Avocat en droit de la concurrence

As a business owner, you are faced with a situation where one of your competitors openly criticizes your products or services.
You suspect or have noticed that he is trying to divert your customers or poach your employees.
You have considered that your competitor imitates your products, their presentations or your communication elements.
One of your competitors does not respect a law or a regulation.

You are probably the victim of unfair competition and you are wondering about the means of action at your disposal to put a stop to these actions. ETNA's lawyers and jurists specialize in competition law in Paris, Montpellier and Aix-en-Provence and will help you determine the best strategy to protect your work.

Unfair competition occurs when a business engages in unethical behavior and disrupts natural competition.

It is defined as a set of unfair and illicit commercial practices carried out by a company with the aim of obtaining an unfair competitive advantage vis-à-vis its competitors.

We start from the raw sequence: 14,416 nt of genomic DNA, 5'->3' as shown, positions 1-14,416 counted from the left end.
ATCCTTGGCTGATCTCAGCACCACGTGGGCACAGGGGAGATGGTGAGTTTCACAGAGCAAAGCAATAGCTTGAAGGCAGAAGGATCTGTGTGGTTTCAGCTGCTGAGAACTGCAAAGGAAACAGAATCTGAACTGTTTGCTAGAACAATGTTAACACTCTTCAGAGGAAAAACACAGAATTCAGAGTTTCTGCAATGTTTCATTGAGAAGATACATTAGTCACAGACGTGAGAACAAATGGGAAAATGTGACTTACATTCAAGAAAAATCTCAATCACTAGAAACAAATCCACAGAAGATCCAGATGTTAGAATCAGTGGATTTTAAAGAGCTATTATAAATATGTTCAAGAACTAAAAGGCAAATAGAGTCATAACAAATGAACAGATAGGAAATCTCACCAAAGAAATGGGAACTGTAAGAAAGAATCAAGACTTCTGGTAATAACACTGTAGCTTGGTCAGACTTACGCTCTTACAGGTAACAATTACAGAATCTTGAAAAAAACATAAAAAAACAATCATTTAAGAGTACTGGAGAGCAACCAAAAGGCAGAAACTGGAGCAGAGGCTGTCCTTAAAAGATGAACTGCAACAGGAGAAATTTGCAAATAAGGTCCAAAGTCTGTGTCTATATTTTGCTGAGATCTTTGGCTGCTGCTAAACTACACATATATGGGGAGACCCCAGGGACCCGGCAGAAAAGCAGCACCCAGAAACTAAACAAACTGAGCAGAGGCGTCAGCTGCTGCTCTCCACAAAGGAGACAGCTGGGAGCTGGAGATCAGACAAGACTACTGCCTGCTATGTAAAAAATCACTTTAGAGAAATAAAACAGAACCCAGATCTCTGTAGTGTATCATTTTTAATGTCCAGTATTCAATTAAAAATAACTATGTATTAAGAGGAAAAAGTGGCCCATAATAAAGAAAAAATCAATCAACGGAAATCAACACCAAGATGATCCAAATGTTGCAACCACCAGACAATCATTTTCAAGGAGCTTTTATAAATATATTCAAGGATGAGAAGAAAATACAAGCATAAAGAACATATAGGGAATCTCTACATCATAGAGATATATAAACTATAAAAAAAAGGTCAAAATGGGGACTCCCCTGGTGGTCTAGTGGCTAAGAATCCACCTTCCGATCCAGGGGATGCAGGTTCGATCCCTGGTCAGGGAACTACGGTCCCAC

Acts of unfair competition are sanctioned in the field of criminal liability and actions defined by the Commercial Code or the Consumer Code.

It is then necessary to demonstrate a fault, damage and causation between the fault and the damage suffered.

As an actor in economic life, the company victim of unfair competition will most often suffer financial damage, resulting in a loss of turnover due to a loss of customers. However, it is also possible that it damages the image and reputation of the company.

If you think you are the victim of an act of unfair competition, but you do not know what to do, how to prove it and what to ask, our lawyers specializing in unfair competition are there to support you at the first signs. They will be able to rely on case law to find similar cases of companies convicted of unfair competition in order to defend your rights, knowing that case law abounds in this area.